Austin Gallagher, 18, has been at the park for the last four days. He came down from Maryland, on a freight train.

Austin Gallagher, 18

Austin Gallagher, 18

“Right now America is a gated community, like a frosted cup cake. The top one percent owns all the money and power,” he said.

Asked what he wanted to achieve by being part of the protests, he said, “awareness. I want the government to fear people, to respect the will of the people.”

Sitting at a nearby first-aid table, a youngish-looking Amber Hughes (she declined to state her age) shared her unhappy feelings about corporate America.

“I believe corp[oration]s are running everything and not in a fair way,” she said. “People have the right to rise up and say we’re not happy.”

Asked why she joined the movement, Hughes said, “I want us to take more interest in the country. We have to make a decision, are we gonna make changes for the future?”

Christine Vanscyoc and Beau Eassey, both of Atlanta, have been camping in Woodruff Park for four days now.

“I’m trying to make the world a better place,” said Vanscyoc, 21, “but there are so many reasons why I’m here. Unemployment is such a problem and why in a country like ours can’t people have the right to a free education?”

Standing beside her, Eassey simply said, “I’ve been waiting for this day for a long time. This is a time when all people can come together to make change.”

Across a muddy expanse of grass, beyond the reach of the light jazz pumped in by the city’s sound system, stood Phillip, a member of the protesters’ “security team.”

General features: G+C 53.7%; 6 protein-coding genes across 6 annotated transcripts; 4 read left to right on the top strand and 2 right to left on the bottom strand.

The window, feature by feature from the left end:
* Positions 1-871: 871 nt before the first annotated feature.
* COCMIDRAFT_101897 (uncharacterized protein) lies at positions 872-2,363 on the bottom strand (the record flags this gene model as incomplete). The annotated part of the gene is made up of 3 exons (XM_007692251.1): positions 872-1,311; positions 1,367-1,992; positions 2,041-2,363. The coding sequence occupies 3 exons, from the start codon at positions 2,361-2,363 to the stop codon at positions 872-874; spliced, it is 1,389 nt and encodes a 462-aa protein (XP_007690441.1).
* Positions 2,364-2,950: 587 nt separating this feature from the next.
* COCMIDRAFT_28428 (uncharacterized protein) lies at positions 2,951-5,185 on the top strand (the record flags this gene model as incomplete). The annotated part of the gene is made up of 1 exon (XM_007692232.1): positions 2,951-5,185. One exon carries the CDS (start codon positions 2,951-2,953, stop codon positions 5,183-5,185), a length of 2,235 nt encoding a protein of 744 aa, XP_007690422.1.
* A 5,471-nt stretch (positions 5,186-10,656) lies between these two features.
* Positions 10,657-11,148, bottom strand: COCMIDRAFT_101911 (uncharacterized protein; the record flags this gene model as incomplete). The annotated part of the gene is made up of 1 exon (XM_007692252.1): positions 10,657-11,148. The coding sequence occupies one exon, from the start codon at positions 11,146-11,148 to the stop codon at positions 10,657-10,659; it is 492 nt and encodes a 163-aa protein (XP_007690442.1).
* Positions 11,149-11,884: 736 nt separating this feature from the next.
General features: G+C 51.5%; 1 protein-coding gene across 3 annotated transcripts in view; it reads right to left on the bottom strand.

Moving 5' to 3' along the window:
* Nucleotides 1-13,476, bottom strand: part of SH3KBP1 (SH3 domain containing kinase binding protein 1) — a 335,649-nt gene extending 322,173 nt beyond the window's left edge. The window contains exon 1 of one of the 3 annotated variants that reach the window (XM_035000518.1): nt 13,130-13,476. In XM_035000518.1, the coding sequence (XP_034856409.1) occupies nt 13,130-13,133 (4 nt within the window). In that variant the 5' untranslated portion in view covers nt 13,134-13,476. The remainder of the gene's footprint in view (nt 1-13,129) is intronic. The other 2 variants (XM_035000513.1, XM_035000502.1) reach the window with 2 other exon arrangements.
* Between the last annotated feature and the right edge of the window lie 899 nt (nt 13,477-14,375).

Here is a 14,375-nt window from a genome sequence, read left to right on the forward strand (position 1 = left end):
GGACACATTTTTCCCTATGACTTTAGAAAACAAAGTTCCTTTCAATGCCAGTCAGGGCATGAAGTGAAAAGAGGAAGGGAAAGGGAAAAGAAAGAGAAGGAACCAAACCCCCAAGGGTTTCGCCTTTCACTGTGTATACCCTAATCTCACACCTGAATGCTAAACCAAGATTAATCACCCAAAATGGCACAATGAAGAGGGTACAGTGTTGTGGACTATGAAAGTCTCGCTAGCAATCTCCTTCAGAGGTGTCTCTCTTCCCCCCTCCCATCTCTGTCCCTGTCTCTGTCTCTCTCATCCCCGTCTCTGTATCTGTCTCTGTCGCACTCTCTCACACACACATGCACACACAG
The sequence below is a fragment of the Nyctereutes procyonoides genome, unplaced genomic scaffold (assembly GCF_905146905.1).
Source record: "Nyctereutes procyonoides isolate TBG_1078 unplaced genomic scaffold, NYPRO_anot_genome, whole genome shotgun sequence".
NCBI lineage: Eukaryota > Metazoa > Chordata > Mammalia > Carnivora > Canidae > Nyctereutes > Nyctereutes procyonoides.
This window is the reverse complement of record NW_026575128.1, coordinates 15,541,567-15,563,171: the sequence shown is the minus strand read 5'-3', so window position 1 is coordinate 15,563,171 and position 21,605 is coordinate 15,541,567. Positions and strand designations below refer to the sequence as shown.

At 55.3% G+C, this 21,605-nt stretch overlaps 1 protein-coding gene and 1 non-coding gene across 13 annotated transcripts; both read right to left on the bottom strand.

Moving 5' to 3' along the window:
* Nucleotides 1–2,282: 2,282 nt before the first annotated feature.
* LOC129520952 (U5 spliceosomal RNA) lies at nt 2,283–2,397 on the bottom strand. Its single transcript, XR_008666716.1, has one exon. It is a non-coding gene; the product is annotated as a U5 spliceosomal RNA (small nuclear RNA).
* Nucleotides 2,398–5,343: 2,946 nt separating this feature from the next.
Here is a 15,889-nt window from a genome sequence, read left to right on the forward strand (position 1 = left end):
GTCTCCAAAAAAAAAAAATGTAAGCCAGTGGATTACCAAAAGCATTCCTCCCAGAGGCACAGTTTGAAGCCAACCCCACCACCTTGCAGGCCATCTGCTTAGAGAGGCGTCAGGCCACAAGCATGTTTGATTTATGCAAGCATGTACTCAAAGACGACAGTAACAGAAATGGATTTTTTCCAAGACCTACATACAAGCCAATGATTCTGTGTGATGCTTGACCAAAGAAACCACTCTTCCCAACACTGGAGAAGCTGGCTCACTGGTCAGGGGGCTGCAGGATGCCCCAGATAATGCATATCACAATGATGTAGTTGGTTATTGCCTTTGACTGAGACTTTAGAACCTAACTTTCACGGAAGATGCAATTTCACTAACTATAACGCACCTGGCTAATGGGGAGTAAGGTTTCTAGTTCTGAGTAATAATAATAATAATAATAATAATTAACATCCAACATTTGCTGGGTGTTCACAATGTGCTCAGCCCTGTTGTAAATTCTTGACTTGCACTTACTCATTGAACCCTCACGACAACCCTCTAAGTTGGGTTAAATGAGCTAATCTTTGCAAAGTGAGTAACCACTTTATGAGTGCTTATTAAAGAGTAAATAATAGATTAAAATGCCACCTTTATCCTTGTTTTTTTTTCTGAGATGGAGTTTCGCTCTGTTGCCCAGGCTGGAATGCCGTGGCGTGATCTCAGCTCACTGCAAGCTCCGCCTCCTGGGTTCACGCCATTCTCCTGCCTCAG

“Why am I here,” asked the 18-year-old who did not want to give his last name. “Because the system is unjust. Look, man, I’ve been working since I was 14. I’ve never been paid more than minimum wage. How about those corporate guys? How about bringing their pay grade down a notch? Think how much more others can be paid.”

With a trace of anger in his voice at times, Phillip went on to say he had lost his father when he was 12 and has, for four years, now been helping to provide for his family.

So what of the future, not only the distant one but also just beyond the weekend, when police may very well be decamping Woodruff Park whether the protesters want to or not?

Mayor Reed’s Monday deadline, after all, is looming for these occupiers. Midweek, he pointed out again that the protesters were violating a city ordinance by camping in the park and his usual go along attitude seems to have hardened.

A Wednesday statement from the mayor’s office read, “I am committed to protecting the public and ensuring that the laws of the city are respected. I will not allow public safety to be jeopardized in any way by the protesters…”

When Gondolfi was asked about leaving the park and what to expect from the police she simply reminded listeners that, “Atlanta is the birthplace of the civil rights movement. I believe the police have a quiet respect for us and what we’re doing.”

This story was reported by Noah Echols, Lindsay Oberst and John Fleming and written by Fleming.